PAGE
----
2. Fortune-telling. Worrying isn’t a special ability that enables the affected individual to gain some esoteric insight into the future. Some believe that worrying thoughts portend the future and they acknowledge this ‘information’ as a high-level threat. “I might lose my job. I might get divorced. Does this repair signal that my car is breaking down?” Some would say that if you are constantly thinking about how your boss doesn’t think you’re a great employee, or you’re always worried about the state of your marriage …you may bring these worries to fruition.
Also, there’s a notable difference between intuition and worrying. If you’re on a meeting with a new associate and feeling uncomfortable because they give you the creeps, that’s your gut. If you’re feeling uncomfortable because you see them as competition for your job, that’s worry. Just remember intuition starts as a gut feeling which can help provide clarity or insight whereas worrying starts as an idea that often stems from anxiety and/or fear.
Distinguishing between productive and unproductive worry, with regard to the future, is important. If you’re worried about having enough money at retirement or whether you’ll develop type II diabetes, this could goad you into creating a budget, speaking with a financial consultant or reducing sugar intake and getting some labs drawn. Unproductive worry can manifest as thoughts about whether people will show up for your presentation or whether Aunt Edith will like your version of mashed sweet potatoes. The difference is understanding what is within your control and what isn’t. A good practice for this is writing down your worries and then seeing what you can do about them. For some you could make a note next to them – set an appointment with a doctor, look through your financial records, see a marriage counselor, or have a lower-sugar breakfast. For others on the list where there isn’t an action step, cross them off as they are typically areas outside of your control which are creating needless anxiety.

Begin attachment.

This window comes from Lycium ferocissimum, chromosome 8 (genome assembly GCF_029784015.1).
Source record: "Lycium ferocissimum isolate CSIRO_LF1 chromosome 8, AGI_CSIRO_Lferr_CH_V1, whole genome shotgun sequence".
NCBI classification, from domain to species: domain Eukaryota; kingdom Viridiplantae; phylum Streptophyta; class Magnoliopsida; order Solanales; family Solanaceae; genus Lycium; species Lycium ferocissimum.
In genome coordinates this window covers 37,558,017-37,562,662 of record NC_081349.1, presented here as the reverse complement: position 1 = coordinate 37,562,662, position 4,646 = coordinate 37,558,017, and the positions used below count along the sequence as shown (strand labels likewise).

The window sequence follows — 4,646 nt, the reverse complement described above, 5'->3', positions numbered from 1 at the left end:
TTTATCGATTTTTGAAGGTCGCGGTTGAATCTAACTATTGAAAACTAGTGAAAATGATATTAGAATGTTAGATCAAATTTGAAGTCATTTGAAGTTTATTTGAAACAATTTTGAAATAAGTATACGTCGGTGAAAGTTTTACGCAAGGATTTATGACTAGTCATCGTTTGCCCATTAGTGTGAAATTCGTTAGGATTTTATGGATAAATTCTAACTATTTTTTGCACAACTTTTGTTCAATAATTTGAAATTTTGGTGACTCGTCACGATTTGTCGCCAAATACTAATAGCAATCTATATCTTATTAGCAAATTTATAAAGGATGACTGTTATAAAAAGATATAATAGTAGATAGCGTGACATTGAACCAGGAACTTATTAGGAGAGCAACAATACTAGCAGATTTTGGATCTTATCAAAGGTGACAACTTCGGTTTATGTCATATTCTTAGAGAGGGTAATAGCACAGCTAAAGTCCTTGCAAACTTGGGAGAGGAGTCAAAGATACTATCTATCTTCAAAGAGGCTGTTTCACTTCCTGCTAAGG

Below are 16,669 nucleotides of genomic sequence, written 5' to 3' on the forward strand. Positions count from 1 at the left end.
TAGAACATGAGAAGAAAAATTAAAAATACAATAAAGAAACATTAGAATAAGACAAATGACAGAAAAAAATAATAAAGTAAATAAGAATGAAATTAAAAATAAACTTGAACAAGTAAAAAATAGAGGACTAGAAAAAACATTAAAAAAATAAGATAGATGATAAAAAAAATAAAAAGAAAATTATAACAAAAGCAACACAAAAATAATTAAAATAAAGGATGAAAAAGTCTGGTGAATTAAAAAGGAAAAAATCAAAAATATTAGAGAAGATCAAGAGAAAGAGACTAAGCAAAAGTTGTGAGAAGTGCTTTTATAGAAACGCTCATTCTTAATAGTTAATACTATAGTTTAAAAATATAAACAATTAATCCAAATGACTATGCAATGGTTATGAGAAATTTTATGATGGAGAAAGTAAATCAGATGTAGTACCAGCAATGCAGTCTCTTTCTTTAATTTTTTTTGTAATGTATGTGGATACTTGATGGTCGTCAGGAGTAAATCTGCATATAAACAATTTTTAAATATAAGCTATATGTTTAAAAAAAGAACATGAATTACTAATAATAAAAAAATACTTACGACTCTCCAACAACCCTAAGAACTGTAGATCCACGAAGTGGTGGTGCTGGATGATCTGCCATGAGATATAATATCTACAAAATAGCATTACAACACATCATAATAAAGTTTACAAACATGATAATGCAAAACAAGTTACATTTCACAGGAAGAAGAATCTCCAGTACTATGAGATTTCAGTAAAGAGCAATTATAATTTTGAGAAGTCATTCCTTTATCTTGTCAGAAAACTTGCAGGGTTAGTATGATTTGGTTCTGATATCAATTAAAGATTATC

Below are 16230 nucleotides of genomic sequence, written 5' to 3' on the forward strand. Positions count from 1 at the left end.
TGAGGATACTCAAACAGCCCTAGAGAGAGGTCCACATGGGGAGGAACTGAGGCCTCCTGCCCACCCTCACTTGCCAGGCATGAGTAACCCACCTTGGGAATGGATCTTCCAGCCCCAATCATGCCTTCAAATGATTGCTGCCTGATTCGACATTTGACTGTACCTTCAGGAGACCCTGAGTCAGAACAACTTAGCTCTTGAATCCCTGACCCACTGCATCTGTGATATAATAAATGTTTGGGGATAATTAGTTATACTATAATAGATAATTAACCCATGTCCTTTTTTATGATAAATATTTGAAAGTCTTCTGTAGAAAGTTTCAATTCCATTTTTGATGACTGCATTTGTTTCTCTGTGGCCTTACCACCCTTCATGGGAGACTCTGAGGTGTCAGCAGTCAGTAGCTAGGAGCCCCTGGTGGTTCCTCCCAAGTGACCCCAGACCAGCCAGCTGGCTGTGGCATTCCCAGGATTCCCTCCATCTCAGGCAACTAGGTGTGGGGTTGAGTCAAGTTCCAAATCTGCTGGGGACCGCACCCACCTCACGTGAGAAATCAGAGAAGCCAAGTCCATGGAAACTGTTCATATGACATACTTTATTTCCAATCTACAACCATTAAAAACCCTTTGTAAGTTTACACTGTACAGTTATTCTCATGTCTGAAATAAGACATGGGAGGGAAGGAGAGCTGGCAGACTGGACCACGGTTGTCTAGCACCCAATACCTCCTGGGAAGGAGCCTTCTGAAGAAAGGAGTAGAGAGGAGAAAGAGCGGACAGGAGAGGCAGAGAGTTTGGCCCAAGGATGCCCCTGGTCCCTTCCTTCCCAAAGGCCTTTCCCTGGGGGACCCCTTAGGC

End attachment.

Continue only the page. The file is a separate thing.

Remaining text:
3. Http://world-wide-worries. Perhaps terrorist attacks, colony-collapse disorder, GMOs, global warming, and other such maladies are on your mind and causing you nervous energy. While it is wise to be concerned about the the state of the planet and humanity, these worries could go on forever. Constant guilt about the plastic packaging brought into the home or giving up on the purchase of a new lawnmower because of global warming, may not help (the latter will likely earn you a fine from the city). Suffice to say, worrying about the planet isn’t going to help, but supporting the causes most important to you can help create productive action out of that worry. You can choose to modify your buying habits, write letters to officials, grow a garden, volunteer at a food pantry, and join local activist groups. Taking action can be the best anti-dote for these worries.